The further apart we drift, the closer we get to killing each other.

Every good Christian wants a deep and abiding relationship with God.  Simply put, we want to be something better than just another unit of this anthill.  We want to be something irreplaceable to the one who made us.  The fact is, we always were, and we always will be.  We already have that kind of significance to our omniscient creator.  The only variable is in whether or not we seek to reciprocate that relationship.  The less we know and appreciate God, the quicker we are to kill him.  In this is the key to our own salvation, for we cannot ever really kill God.  The more shallow the relationship, the more likely we are to put him out of our lives when convenience doesn’t suit.  We attempt to kill God by removing him from our world, and those who try generally succeed.  Such is Hell.

So, here I am, waiting for that KSD301 thermostat, so I can finally fix the church’s other coffee maker.  Hopefully, I can resist the urge to make a several-gallon pot of coffee, just for myself, simply because I can.  The next time someone asks me why I bother, I’m going to say that I really love my coffee, but I’m going to explain that I believe in fixing things when reasonably possible, rather than discarding them.  In an age where even people are swiftly becoming disposable, I find myself reacting to this trend by doing little things to repair rather than replace.





The Angry Atheist

7 06 2011

We climbed to the top of Mt. Baden-Powell, where we found a monument, created by Boy Scouts in honor of their founder, Lord Baden-Powell.  I can only assume the mountain was named in his honor.  My first thought, as is usual when I find these things, is that some people must have hauled an awful lot of concrete, water, wood and bronze up here to make this thing.  A person doesn’t go about constructing a large concrete obelisk way up on a peak like this without considerable motivation.  Hopefully, they didn’t need to carry it through the fifteen-hundred feet of hard-packed snow that we had to crawl up to get there.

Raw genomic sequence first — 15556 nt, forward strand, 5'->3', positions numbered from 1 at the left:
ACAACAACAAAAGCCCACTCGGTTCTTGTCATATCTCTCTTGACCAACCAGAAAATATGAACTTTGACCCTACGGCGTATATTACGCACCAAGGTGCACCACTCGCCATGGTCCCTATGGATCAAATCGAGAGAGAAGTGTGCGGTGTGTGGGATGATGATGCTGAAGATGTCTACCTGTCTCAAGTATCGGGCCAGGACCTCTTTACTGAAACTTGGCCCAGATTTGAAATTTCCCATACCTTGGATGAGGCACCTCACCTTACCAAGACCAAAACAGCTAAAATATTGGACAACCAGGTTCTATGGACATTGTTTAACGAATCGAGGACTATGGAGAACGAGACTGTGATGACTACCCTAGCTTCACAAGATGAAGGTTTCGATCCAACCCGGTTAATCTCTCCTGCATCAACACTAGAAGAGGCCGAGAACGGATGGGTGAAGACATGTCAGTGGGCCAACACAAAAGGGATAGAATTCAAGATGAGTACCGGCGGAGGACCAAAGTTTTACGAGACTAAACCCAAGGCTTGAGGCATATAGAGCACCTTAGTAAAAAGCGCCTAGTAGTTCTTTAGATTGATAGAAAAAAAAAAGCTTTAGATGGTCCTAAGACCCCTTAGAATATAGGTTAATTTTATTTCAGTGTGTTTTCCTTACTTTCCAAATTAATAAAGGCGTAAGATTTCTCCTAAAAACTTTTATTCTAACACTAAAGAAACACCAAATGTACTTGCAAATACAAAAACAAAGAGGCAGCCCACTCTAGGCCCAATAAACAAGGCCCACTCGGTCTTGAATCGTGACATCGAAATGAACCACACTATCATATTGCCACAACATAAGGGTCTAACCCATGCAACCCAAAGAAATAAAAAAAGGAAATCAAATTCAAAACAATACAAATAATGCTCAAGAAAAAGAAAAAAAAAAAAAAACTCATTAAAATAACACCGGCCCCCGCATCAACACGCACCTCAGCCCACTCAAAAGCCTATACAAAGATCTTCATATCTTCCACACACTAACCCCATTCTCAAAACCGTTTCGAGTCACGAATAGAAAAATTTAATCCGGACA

My second thought was that someone must have had an awful lot of hatred for God to have beat the word, “God” to oblivion.  Defacing the monument was not nearly as impressive a feat.  The jerk didn’t even bring his own mallet up the mountain, opting for whatever rock was handy.  Once upon a time, the idea of the Angry Atheist was a stereotype akin to the Wandering Jew, or the Thieving Gypsy.  Stereotypes only last when applied to minorities.  Today’s atheist controls the entire institution of public education.  Today’s atheist has cowed the scientific establishment.  Mainstream media tows the line.  Public monuments bear his dogma.  One might wonder what the atheist has left to be angry about.  All of the primary means of public brainwashing…yes, brainwashing, are dominated by the lexicon of atheism.  The United States was built up on a Christian foundation, and it will be torn down by the atheist rock, pounding, pounding the idea of God into oblivion.

My pet atheist seems awfully angry at something that he claims doesn’t exist.  I can imagine being angry with Santa for not delivering a certain toy, but I can only imagine a believing child being angry with Santa.  I’ve never met an adult who held a grudge against the jolly man.  It’s hard to be angry at nothing.  The world is full of these atheists, who spend their hours vandalizing a cross in the Mohave Desert, or suing to remove the cross from Mount Helix, and many more.  I can only imagine the acrimony they would cast on us if we were to demolish a bronze Buddha.